Review of the Day: A Pond Full of Ink by Annie M.G. Schmidt
International children’s authors are great. They’re just not particularly well known in America. There are various reasons for this. Some of it has to do with the dearth of international children’s book importing. Bringing a book over sometimes requires translation, and there’s often little hope of the writer or illustrator touring if English isn’t a second language. Then add to this the fact that all the major children’s book awards in the U.S. have to go to American residents. Once in a while there’s an exception to these rules, of course. You’ll get a Shaun Tan or a Mem Fox (both Aussies, but you know what I mean). Generally, however, we dwell in ignorance and have to make an effort to know who else is out there in the world. Consider then the case of Annie M.G. Schmidt. If international children’s book authors are rarities on our fair shores, what are we to make of international children’s poets? Finding poetry for children here in the U.S. is a tricky enough proposition as it is. Add in the international element and it’s little surprise that Schmidt’s name rings few bells. Fortunately, our ignorance is our children’s gain. A Pond Full of Ink proves a charming collection of Schmidt’s work, translated expertly, original to its core.
“A fairy tale author I know / starts work every day when the roosters crow.” So begins the first poem in this collection of children’s poet Annie M.G. Schmidt. Twelve poems, judiciously edited, perfectly selected, are paired with the ribald art of illustrator Sieb Posthuma. Readers who flip through the pages will encounter everything from thieves that covet the moon to a teakettle with musical aspirations. The end result is a collection that is silly, subversive, and sly by turns.
So what do we know about Annie M.G. Schmidt? Well, I looked about and heard at least one person refer to her as, “something like the Dutch Astrid Lindgren, [who] never broke through in the English-speaking world.” That would be translator David Colmer’s description. Looking her up I found various sites praising her, saying things like “almost everyone in the Netherlands is able to recite at least a line or two from one of her songs or poems. Her children’s books have become a national institution.” We might call her the Dutch Dr. Seuss then. As this is pretty much the only book of Ms. Schmidt’s that we have here in the U.S., A Pond Full of Ink has a lot of promise to fulfill. Fortunately, and as it just so happens, the book is charming. Akin to something along the lines of Shel Silverstein in terms of the unconnected ridiculous, Schmidt dwells on the silly and the thoughtful alike. Every person I know who has read this book has his or her own individual favorites. For my part, I was quite partial to “The Furniture”. Kids will pick their preferences. In fact, the book would actually be ideal for children’s book groups since each child would have their own personal faves.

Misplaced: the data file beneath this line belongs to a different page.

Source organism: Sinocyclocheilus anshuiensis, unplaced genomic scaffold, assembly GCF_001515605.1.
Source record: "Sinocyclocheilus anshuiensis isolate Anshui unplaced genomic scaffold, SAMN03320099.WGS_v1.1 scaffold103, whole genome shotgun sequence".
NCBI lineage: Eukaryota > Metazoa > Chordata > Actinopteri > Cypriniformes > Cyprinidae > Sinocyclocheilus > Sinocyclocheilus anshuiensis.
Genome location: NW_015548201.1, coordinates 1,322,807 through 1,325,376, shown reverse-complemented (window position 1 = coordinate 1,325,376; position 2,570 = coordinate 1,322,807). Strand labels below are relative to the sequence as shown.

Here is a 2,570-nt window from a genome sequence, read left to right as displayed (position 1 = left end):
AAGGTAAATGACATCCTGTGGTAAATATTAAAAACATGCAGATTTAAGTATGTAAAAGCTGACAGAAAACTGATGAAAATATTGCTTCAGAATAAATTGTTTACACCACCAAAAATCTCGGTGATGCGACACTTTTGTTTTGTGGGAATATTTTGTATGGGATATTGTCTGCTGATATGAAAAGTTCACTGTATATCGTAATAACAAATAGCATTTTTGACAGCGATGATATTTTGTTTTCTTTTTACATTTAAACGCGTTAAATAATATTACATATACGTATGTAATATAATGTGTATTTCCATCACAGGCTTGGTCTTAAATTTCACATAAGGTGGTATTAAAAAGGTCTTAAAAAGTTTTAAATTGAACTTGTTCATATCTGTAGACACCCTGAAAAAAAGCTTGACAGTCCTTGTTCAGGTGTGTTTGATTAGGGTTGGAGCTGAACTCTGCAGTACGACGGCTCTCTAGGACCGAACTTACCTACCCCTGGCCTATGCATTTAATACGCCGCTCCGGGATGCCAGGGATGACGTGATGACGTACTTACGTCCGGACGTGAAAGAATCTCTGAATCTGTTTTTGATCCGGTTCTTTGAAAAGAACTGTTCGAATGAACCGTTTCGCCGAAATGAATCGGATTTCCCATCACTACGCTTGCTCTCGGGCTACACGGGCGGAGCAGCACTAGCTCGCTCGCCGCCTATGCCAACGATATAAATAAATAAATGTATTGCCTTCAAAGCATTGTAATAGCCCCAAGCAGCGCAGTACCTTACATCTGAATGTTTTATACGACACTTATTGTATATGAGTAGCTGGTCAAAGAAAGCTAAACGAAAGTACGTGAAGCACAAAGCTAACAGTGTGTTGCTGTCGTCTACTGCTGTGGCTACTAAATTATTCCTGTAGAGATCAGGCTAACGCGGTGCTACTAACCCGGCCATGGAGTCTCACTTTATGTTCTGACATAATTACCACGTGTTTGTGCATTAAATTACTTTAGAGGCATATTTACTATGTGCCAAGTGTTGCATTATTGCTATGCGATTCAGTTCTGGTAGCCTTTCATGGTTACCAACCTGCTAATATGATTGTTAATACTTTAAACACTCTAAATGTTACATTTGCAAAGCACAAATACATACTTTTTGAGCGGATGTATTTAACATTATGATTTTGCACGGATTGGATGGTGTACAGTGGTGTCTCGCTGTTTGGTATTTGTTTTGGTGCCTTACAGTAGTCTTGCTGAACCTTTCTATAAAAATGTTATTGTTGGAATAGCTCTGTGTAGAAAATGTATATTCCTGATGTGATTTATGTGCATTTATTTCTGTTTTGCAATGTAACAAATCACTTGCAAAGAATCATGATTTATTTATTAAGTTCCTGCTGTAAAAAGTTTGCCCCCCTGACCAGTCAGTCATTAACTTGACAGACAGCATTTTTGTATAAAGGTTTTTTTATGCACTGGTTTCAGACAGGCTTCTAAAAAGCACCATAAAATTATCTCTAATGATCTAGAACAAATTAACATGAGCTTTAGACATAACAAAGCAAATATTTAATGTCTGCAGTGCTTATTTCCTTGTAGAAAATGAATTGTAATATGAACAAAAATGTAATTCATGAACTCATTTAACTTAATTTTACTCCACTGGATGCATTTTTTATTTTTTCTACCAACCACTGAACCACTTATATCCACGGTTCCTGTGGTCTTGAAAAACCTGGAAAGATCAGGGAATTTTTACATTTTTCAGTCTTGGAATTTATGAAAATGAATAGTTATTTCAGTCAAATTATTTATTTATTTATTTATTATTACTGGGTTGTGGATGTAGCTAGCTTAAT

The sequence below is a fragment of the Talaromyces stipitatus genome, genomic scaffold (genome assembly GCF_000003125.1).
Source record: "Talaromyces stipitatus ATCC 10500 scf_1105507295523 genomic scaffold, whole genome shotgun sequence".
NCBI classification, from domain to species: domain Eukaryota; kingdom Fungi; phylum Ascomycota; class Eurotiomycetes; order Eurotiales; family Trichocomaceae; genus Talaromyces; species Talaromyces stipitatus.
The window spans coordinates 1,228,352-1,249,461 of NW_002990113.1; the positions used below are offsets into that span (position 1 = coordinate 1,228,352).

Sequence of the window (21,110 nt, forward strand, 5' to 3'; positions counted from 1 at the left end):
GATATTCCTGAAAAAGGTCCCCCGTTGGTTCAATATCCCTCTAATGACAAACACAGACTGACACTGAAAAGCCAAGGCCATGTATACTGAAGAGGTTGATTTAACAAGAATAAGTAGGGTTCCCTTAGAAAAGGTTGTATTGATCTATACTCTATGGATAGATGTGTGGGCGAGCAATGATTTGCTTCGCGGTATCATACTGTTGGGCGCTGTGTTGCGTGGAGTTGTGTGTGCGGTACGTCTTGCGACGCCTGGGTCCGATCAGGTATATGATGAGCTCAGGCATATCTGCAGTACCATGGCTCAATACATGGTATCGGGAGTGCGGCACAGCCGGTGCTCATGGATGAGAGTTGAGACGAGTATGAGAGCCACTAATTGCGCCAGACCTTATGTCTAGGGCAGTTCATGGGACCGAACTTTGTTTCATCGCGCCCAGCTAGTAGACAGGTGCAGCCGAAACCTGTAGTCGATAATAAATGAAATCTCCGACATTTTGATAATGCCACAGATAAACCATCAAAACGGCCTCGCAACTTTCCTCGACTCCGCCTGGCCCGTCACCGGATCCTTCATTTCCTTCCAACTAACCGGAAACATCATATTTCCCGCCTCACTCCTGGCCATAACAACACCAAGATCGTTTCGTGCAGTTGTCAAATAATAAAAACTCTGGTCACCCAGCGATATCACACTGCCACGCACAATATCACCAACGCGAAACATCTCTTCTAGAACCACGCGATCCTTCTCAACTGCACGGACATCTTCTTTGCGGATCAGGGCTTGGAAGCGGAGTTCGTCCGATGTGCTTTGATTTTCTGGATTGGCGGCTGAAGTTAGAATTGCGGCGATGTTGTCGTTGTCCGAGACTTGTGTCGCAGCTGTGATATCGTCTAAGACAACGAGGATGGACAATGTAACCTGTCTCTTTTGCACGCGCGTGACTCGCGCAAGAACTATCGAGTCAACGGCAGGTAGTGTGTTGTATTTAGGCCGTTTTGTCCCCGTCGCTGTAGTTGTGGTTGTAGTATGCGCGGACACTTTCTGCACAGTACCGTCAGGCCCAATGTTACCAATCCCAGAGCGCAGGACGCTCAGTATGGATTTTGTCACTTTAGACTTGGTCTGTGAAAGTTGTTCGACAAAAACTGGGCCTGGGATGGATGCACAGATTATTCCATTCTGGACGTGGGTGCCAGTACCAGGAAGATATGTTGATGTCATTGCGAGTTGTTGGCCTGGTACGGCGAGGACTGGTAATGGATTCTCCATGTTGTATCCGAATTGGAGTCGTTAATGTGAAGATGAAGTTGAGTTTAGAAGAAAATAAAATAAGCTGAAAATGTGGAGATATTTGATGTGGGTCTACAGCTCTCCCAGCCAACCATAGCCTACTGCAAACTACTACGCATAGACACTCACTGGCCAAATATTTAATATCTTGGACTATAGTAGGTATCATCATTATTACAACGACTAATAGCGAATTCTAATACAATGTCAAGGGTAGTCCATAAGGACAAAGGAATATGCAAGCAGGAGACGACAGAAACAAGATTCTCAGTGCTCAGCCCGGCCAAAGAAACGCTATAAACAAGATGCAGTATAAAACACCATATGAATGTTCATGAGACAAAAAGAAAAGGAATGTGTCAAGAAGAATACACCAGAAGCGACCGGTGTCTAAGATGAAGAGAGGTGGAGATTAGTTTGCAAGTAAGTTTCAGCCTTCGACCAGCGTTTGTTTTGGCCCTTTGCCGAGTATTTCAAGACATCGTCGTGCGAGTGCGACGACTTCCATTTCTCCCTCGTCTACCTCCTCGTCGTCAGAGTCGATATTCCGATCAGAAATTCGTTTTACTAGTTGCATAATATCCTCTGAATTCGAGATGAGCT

Just as I was unaware of the existence of Ms. Schmidt, so too was I unfamiliar with the art of Sieb Posthuma. Dutch too, Mr. Posthuma gives this book a distinct flavor entirely of his own. In fact, a little digging found that for this book Mr. Posthuma actually won the 2012 Gouden Penseel or Golden Paintbrush, the top prize for children’s books originally published in The Netherlands. One sees why. There’s a sly, clever quality to Posthuma’s art here. From the vampire fanged little girl of “Nice and Naughty” to bespectacled deer of “Aunty Jo” you can’t help but like these characters. Best of all, the book isn’t afraid to take a moment to just enjoy the art. There are several wordless two-page spreads that offer a quiet accompaniment to their preceding poems. Like the lush greenery of “Aunt Sue and Uncle Steve” or the blue and red vision of sea and land after “Three Elderly Otters”, Posthuma has been given the chance to muse.